The Moon, rather than moving in a circular orbit, moves in an elliptical (oval-shaped) orbit around the Earth. This means that its apparent size as seen from Earth varies. It is obviously at its largest when it is closest to the Earth and smallest when it is furthest away. The apparent sizes of large objects in the sky are measured in degrees. 1 degree is roughly how big a British 1 pence or US 1 cent coin would appear to be if you held it up at a distance of approximately 1.2 metres (4 feet) away from your eye. When it is at its closest, the Moon is 0.558 degrees in diameter and at its furthest away it is 0.491 degrees in diameter.
The Earth also moves in a elliptical orbit around the Sun. So the apparent size of the Sun varies as seen from the Earth, but the variation is not as a great as the apparent variation in the size of the Moon. When the Earth is at its closest to the Sun, the Sun is 0.545 degrees in diameter and when the Earth is at its furthest away the Sun is 0.526 degrees is diameter.
This variation means that there are times when the Moon lies directly in front of Sun, but, because it appears to be slightly smaller, we only see an annular eclipse.
An annular eclipse
How long can a total eclipse last?
The maximum time that anyone will see a total eclipse on 20 March 2015 is just over 2 and half minutes. The are a number of factors leading to a longer eclipse including these two:
- The Moon should be as close to the Earth as possible making its apparent size as large as possible.
- The Earth should be as far as possible from the Sun making the Sun’s apparent size as small as possible.
Another much less important factor is that the eclipse should occur at a point on the Earth when the Sun and thus the Moon are directly overhead. This gives an additional but very small boost to the apparent size of the Moon relative to the Sun.
This diagram, which is greatly exaggerated, shows that when the Moon is directly overhead (A) it is very slightly closer to the Earth then when it is at the horizon(B). This causes the moon be slightly (1.8%) larger in diameter.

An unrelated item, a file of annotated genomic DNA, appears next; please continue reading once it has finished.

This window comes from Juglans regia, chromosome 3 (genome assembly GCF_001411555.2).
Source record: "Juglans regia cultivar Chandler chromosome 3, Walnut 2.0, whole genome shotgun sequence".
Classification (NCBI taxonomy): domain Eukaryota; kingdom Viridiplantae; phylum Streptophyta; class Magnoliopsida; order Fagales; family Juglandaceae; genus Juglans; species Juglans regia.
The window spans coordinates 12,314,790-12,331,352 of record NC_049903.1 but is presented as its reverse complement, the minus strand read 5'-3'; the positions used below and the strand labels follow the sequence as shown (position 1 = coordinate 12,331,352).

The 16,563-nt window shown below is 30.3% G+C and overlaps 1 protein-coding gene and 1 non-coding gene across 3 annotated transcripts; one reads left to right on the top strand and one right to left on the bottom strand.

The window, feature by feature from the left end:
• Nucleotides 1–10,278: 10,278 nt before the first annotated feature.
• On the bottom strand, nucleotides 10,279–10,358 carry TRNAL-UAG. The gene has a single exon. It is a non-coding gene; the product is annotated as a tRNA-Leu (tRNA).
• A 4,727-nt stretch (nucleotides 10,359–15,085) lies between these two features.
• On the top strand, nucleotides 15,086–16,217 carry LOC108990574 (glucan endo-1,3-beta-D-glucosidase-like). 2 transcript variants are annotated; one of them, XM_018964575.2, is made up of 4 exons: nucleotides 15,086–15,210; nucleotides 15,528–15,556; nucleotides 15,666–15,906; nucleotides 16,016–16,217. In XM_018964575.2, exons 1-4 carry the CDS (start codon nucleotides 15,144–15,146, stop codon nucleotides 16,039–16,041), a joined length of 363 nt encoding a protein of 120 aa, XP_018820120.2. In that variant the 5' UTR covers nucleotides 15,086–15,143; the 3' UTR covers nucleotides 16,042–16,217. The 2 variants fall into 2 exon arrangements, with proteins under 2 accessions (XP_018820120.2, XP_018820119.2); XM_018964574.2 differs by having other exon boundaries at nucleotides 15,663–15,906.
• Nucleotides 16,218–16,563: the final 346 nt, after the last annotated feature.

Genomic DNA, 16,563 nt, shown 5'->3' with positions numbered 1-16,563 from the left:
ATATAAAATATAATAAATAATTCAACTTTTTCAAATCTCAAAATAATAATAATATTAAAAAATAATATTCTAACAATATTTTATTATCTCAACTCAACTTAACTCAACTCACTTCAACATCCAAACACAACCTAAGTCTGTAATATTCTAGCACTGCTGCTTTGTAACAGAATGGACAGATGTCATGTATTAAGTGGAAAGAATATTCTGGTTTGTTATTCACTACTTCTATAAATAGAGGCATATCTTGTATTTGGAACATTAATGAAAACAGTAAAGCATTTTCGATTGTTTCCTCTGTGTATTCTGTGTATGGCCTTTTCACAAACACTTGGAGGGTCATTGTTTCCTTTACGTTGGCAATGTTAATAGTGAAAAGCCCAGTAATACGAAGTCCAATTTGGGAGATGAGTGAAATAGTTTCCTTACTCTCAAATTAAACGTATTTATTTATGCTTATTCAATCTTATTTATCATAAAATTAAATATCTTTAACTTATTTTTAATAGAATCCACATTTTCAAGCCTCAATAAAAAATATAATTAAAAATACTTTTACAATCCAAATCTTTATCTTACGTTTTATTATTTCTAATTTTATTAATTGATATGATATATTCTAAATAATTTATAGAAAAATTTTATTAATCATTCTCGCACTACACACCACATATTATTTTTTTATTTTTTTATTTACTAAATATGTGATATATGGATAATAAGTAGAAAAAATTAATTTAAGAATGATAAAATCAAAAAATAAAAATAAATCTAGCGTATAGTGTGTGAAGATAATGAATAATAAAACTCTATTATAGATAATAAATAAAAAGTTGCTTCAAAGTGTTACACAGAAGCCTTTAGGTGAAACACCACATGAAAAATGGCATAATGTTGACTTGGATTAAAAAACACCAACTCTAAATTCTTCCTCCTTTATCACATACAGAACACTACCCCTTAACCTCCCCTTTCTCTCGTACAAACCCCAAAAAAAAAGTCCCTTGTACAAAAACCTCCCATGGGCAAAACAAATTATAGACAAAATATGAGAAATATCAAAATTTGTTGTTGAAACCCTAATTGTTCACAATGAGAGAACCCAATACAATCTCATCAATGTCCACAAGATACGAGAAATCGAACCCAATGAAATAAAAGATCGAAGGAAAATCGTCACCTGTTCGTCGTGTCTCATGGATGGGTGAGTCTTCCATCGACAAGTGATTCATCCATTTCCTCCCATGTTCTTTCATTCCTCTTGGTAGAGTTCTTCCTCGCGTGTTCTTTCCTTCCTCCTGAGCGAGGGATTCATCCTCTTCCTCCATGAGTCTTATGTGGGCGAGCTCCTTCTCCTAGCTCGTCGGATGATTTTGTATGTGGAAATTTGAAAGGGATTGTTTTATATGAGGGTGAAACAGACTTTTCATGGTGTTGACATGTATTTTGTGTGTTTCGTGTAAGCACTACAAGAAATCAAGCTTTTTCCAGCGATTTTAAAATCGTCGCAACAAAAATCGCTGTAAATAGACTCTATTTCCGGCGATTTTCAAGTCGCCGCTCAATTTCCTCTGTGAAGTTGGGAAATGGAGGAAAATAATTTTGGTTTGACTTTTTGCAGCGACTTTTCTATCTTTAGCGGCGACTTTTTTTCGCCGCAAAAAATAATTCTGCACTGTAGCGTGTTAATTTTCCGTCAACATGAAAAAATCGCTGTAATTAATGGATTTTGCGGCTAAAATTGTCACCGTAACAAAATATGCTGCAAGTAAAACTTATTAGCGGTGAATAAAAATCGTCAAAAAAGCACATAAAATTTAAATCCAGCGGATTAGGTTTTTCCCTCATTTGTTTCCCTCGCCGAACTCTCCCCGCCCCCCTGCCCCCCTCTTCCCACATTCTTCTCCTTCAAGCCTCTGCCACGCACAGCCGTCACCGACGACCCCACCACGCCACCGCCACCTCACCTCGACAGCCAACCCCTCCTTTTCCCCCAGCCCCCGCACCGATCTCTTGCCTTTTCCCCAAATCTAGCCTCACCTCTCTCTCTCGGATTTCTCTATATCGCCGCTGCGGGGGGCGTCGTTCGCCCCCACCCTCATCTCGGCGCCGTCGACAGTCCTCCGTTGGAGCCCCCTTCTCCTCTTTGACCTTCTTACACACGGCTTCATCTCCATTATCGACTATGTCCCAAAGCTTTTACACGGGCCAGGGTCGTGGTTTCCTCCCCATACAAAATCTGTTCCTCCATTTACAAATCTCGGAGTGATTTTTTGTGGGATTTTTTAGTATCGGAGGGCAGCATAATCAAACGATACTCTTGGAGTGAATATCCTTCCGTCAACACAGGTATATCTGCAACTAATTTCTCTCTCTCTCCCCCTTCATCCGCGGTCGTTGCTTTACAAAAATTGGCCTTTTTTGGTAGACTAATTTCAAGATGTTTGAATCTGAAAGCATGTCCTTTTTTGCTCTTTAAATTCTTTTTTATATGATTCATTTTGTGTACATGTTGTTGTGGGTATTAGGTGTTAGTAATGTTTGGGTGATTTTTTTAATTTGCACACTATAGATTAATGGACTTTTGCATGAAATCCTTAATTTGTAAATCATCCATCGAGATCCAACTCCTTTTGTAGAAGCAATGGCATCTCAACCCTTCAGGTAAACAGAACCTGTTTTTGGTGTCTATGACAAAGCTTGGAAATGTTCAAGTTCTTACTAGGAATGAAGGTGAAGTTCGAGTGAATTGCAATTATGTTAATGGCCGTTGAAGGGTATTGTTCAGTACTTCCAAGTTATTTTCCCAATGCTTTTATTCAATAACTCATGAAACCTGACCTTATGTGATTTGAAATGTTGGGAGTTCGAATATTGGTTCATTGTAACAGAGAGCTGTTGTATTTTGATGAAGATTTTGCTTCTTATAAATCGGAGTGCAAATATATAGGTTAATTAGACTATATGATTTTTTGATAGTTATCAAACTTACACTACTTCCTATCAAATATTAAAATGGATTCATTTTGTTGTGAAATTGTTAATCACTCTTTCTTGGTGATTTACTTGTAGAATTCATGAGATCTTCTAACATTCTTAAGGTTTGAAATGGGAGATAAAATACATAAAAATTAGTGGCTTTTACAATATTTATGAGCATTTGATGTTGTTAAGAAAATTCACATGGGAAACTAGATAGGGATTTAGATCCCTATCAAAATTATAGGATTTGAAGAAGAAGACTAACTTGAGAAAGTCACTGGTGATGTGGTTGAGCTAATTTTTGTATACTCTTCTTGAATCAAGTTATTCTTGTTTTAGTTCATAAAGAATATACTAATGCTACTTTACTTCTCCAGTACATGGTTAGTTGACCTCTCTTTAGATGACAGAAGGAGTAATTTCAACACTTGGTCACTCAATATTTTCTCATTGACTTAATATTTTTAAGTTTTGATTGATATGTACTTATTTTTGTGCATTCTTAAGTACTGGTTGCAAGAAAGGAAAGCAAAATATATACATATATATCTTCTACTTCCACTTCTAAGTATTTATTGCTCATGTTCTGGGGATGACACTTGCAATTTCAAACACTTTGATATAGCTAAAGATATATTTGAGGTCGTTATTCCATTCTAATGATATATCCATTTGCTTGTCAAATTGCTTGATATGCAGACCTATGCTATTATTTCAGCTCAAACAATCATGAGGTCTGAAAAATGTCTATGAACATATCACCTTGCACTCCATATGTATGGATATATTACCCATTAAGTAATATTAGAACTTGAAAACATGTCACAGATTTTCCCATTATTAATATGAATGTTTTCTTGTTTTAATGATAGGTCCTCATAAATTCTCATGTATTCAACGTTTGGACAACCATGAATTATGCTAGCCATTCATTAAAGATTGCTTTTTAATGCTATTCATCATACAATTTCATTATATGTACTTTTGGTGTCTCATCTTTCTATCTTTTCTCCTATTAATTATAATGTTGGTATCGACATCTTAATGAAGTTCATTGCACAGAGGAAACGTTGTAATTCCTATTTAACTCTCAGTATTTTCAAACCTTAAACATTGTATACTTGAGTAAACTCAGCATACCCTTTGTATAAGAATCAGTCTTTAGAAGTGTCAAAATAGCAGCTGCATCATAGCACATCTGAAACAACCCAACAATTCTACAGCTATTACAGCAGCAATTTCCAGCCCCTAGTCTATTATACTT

All of these conditions will be achieved for an eclipse which is predicted to be happen in South America near the equator on 16 July 2186 and will be 7 and half minutes at its greatest duration (Ref 3). I will not be around to see it, and neither will you!
Changes in eclipses over very long time periods
As those of you who have read my previous post “The Days are Getting Longer” will recall, the Moon is gradually gettting further away from the Earth at a rate of about 4 cm per year. If we go back in time to just after the Moon was first formed, about 4.5 billion years ago, it was around 22 500 km away from Earth (Ref 4), i.e. roughly one seventeenth its current distance. At this distance it would have appeared to be 17 times larger in diameter, or nearly 300 times bigger in area than it does now. It would have only taken nine hours to do a full orbit of the Earth. The Moon would have been so large in the sky so that it would have blotted out the Sun somewhere on Earth on every circuit. So there would have been a total eclipse somewhere in on Earth every nine hours.
As we go hundred of millions of years into the future the frequencies of eclipses will become rarer as the Moon gradually appears to get smaller and smaller in the sky. In roughly a billion years time the Moon will be be so far away than even at its closest approach its apparent size will be be too small to cover the Sun. Total eclipses will then no longer be possible.
The two times in a year when a total eclipse can occur aren’t the same every year but change from year to year due to an astronomical effect called precession of the line of nodes.